No study has evaluated the efficacy of ropivacaine in peripheral nerve block of the lower extremity.The purpose of this prospective, randomized, double-blind study was to compare ropivacaine, bupivacaine, and mepivacaine during combined sciatic-femoral nerve block. Forty-five ASA physical status I or II patients scheduled for elective hallux valgus repair with thigh tourniquet were randomized to receive combined sciatic-femoral block with 0.75% ropivacaine (ROPI, n = 15), 0.5% bupivacaine (BUPI, n = 15), and 2% mepivacaine (MEPI, n = 15). Time required for onset of sensory and motor block on the operated limb (readiness for surgery) and resolution of motor block, as well as onset of postsurgical pain and time of first analgesic requirement, were recorded. The three groups were similar with regard to demographic variables, duration of surgery, and measured visual analog pain scores. Onset of sensory and motor blockade was similar in Groups ROPI and MEPI and significantly shorter than in Group BUPI (P = 0.002 and P = 0.001, respectively). Resolution of motor block occurred later in Groups ROPI and BUPI than in Group MEPI (P = 0.005 and P = 0.0001, respectively). Duration of postoperative analgesia was significantly longer in Groups ROPI (670 +/- 227 min) and BUPI (880 +/- 312 min) compared with Group MEPI (251 +/- 47 min) (P = 0.0001), with a significant decrease in postoperative pain medication requirements (P < 0.05). We conclude that for sciatic-femoral nerve block, 0.75% ropivacaine has an onset similar to that of 2% mepivacaine and a duration of postoperative analgesia between that of 0.5% bupivacaine and 2% mepivacaine. Implications: Quick onset of block with prolonged postoperative analgesia is an important goal in peripheral nerve blockade. We evaluated the clinical properties of 0.5% bupivacaine, 2% mepivacaine, and 0.75% ropivacaine for sciatic-femoral nerve block and demonstrated that ropivacaine has an onset similar to that of mepivacaine but allows for postoperative analgesia between that of bupivacaine and mepivacaine.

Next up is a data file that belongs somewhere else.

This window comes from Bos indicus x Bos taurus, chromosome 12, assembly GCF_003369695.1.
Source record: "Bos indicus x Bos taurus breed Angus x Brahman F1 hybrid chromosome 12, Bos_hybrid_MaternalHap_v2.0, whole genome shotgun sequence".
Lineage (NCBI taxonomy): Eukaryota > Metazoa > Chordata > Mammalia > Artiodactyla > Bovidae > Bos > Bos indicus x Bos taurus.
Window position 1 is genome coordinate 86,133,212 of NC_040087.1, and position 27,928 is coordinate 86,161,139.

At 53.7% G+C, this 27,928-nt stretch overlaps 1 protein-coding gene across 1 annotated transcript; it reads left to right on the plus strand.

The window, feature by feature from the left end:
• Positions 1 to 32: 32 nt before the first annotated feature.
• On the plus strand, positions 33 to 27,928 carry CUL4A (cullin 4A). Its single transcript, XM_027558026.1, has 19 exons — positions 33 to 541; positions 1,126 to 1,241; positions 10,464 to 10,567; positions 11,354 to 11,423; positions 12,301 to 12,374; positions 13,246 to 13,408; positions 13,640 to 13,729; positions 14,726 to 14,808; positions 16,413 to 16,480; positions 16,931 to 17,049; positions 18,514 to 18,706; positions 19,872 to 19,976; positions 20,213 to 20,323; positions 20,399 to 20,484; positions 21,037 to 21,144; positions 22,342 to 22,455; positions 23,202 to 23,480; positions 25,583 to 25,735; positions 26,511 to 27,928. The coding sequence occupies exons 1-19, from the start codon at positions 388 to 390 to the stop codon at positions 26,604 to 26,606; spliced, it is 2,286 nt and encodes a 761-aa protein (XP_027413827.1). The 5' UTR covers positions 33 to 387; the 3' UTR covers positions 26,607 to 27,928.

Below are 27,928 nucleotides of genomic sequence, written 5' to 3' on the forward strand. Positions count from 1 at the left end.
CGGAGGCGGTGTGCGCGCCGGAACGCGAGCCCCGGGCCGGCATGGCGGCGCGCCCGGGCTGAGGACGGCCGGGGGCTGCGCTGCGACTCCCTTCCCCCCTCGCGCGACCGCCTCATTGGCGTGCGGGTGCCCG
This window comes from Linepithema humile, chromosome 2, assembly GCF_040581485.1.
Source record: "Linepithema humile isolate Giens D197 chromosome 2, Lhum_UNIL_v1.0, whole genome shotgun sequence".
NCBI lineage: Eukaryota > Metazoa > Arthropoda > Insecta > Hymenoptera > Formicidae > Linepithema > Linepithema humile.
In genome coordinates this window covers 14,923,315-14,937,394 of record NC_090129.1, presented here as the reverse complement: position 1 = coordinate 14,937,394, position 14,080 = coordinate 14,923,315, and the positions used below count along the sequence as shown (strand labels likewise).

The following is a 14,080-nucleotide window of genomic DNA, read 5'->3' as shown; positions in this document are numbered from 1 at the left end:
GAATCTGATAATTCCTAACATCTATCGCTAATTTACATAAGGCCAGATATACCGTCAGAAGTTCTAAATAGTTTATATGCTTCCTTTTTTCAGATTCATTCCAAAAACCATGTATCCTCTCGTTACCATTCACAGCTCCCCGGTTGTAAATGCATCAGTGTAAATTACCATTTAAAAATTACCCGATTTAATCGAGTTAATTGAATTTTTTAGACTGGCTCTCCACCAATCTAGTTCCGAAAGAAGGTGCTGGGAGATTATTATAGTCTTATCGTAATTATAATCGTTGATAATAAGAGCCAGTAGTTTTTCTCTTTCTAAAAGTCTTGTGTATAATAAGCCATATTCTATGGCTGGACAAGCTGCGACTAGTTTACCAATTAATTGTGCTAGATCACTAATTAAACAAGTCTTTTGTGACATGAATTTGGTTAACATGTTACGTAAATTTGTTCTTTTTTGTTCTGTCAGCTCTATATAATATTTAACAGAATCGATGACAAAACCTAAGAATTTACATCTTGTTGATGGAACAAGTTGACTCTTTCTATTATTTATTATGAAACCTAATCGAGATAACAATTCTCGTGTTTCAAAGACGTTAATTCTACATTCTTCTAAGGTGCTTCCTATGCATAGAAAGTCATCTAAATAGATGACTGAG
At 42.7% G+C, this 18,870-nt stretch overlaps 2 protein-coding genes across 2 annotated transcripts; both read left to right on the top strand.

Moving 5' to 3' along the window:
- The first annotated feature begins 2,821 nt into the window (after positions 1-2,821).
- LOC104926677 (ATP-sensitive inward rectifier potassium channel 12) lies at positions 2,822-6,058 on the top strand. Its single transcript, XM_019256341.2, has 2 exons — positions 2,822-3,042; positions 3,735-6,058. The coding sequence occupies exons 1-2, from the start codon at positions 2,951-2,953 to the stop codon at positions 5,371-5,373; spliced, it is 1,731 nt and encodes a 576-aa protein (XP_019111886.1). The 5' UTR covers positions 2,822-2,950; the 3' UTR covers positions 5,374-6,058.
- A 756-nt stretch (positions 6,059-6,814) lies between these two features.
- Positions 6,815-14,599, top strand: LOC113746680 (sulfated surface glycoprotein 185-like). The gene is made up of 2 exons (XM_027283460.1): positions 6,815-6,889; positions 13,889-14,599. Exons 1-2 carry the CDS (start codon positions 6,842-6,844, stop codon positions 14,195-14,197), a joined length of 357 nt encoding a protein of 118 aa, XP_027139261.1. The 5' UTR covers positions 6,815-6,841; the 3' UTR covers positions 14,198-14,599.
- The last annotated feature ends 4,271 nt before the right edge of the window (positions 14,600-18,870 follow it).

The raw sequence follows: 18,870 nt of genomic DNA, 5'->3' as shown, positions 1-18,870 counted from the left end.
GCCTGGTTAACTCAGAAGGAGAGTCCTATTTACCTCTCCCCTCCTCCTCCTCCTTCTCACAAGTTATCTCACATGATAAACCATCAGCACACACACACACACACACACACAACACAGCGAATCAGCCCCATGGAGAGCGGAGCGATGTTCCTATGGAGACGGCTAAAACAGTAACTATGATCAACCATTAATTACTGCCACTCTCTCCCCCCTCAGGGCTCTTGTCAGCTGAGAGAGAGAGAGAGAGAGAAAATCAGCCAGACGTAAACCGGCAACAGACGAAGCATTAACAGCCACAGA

(Anesth Analg 1998;87:597-600)
Department of Anesthesiology, University of Milan, Milan, Italy.
Accepted for publication May 5, 1998.
Address correspondence to A. Casati, MD, Department of Anesthesiology, IRCCS H San Raffaele, Via Olgettina 60, 20132 Milan, Italy. Address e-mail to firstname.lastname@example.org.